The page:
The countries known for their car industries are long established — but the electric vehicle (EV) revolution could change all that.
New regional hubs are emerging, and some interesting new players have eyewatering EV ambitions. Thailand is one of those, with plans to switch 50% of the country's total car production to EVs by 2030. The new incentive package includes a reduction in import duties this year and next by up to 40% for ready-built electric vehicles priced up to 2 million baht. That figure becomes 20% for vehicles priced between two and seven million baht, or about US$55 to US$192.
The Thai government will also cut excise taxes on imported electric vehicles from 8% to 2%. At the same time, a package of subsidies is available for car manufacturers producing EVs in the country.
Thailand is well-placed due to its proximity to Indonesia, a producer of a quarter of the world's nickel. Nickel is an essential ingredient in EV batteries. Meanwhile, companies based in Thailand include Toyota, Nissan, Honda, BMW, Mercedes-Benz, Foxconn and SAIC.
Foxconn, Apple's biggest supplier, in deciding to build an EV factory there last year, has set its sights on having the same kind of success as it did with smartphones. “If we can make iPhones, why can't we make EVs? It is an iPhone with four wheels," founder and former chair Terry Gou reportedly told colleagues in internal meetings several times. The company wants to become a dominant player in the new auto supply chain – and Thailand will be a key location.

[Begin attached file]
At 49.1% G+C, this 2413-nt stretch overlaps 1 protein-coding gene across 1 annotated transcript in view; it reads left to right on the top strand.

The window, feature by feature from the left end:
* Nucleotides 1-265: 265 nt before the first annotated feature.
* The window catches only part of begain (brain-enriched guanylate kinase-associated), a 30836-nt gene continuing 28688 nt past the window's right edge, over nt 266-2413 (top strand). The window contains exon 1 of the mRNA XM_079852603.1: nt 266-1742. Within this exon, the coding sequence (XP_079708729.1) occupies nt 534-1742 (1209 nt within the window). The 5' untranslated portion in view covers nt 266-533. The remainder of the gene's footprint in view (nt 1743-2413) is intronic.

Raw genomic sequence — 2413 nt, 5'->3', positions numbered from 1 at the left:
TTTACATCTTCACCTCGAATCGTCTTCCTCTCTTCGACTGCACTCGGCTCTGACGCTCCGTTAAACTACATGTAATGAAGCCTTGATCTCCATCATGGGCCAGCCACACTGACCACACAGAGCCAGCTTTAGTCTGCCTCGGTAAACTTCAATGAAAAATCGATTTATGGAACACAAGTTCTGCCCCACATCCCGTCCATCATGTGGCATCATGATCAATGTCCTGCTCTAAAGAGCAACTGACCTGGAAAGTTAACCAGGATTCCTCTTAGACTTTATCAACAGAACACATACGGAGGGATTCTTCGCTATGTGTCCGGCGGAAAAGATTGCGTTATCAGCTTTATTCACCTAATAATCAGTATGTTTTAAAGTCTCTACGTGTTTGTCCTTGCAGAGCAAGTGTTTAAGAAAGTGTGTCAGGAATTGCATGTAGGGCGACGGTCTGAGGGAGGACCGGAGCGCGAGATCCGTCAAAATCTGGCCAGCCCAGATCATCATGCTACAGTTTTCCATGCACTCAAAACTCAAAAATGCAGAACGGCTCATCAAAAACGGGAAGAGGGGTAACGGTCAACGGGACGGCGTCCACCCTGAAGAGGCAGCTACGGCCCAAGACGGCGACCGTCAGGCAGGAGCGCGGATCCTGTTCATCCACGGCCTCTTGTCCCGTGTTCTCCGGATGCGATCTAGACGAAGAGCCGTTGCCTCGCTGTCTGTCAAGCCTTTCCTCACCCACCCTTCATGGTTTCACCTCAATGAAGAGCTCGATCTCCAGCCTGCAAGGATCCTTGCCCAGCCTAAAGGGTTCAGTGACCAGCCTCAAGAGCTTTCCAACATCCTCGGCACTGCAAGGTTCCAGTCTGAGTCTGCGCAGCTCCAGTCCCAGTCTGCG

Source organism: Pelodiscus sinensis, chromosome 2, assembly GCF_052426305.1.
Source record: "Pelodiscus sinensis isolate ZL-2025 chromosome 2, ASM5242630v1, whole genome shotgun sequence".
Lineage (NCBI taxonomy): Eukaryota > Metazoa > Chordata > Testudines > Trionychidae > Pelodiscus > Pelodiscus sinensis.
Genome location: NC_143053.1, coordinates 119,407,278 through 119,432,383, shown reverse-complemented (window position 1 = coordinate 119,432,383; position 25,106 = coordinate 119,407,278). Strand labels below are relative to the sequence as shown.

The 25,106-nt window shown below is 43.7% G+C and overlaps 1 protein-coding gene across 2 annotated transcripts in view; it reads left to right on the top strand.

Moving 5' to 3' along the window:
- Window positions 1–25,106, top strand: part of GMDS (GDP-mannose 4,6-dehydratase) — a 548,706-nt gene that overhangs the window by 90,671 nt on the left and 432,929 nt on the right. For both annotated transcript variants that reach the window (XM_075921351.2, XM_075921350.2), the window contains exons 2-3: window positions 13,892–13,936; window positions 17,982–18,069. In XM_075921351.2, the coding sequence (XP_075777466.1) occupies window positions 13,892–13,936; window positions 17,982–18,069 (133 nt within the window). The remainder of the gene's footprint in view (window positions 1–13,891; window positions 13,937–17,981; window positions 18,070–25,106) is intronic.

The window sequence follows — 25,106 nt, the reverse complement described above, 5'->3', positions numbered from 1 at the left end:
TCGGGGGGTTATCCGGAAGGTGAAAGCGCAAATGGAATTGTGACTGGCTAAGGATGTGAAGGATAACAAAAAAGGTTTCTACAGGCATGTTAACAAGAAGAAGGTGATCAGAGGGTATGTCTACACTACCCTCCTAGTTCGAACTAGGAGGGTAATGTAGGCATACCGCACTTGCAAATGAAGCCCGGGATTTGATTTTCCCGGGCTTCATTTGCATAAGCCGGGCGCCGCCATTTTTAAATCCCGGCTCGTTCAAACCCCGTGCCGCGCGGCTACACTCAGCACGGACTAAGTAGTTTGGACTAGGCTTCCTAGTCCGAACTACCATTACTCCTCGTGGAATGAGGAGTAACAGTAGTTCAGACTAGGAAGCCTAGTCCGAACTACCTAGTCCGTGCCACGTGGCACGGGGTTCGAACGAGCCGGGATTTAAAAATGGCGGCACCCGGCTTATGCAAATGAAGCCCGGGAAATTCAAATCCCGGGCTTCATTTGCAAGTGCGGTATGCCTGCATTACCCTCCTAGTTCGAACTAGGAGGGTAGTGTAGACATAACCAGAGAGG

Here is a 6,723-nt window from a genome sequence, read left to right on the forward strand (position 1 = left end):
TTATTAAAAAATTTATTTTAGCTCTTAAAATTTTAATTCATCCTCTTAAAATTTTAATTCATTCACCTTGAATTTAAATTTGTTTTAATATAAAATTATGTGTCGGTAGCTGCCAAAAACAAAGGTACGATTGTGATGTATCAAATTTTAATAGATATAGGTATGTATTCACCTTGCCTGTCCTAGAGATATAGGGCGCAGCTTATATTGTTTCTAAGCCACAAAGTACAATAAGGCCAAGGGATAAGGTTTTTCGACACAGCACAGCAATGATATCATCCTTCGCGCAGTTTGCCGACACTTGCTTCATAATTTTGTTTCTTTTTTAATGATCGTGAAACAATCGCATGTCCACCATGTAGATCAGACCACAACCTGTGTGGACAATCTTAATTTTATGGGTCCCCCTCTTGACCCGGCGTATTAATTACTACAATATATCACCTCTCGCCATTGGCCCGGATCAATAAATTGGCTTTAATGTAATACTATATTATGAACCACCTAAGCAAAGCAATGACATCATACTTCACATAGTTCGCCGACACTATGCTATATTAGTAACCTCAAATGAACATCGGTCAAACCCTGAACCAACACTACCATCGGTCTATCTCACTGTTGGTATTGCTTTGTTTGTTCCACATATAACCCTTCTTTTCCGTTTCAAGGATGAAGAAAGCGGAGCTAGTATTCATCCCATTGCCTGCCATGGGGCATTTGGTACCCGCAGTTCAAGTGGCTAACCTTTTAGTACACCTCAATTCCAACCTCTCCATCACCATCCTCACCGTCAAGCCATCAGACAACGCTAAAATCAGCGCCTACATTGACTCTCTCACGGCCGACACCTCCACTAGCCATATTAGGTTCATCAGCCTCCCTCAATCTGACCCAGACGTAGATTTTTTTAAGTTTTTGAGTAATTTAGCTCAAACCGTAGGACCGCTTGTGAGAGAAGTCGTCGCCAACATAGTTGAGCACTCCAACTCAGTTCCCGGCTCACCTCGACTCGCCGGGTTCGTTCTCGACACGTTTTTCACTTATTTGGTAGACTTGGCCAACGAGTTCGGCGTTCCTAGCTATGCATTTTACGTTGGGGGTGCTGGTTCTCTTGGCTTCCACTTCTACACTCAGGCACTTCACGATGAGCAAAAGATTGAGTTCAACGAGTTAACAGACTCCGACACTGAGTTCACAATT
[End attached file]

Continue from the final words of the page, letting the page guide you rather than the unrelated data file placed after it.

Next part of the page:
Tesla also registered its Thai office in May this year and will sell batteries and solar products as well as its electric cars. Between January and September last year, Thailand increased its total vehicle exports by 29.9% to 677,000 units.
However, in Asia and the world, it is China that dominates as an EV producer. China made up 60% of global EV exports in 2021, with that trend continuing in 2022. China is predicted to produce around 13 million EVs in 2023, far exceeding any other producer.
While a range of government incentives is one of the factors in this success story, China's SAIC is also one of the leading EV producers. It also controls the processing of nearly 60% of the world's lithium, a key battery ingredient, as well as other key minerals used in EV production.
New winners and losers will emerge as EVs gradually take a bigger share of the automotive market — but it is interesting to see which nations are jostling for those top positions now.
Why sign up: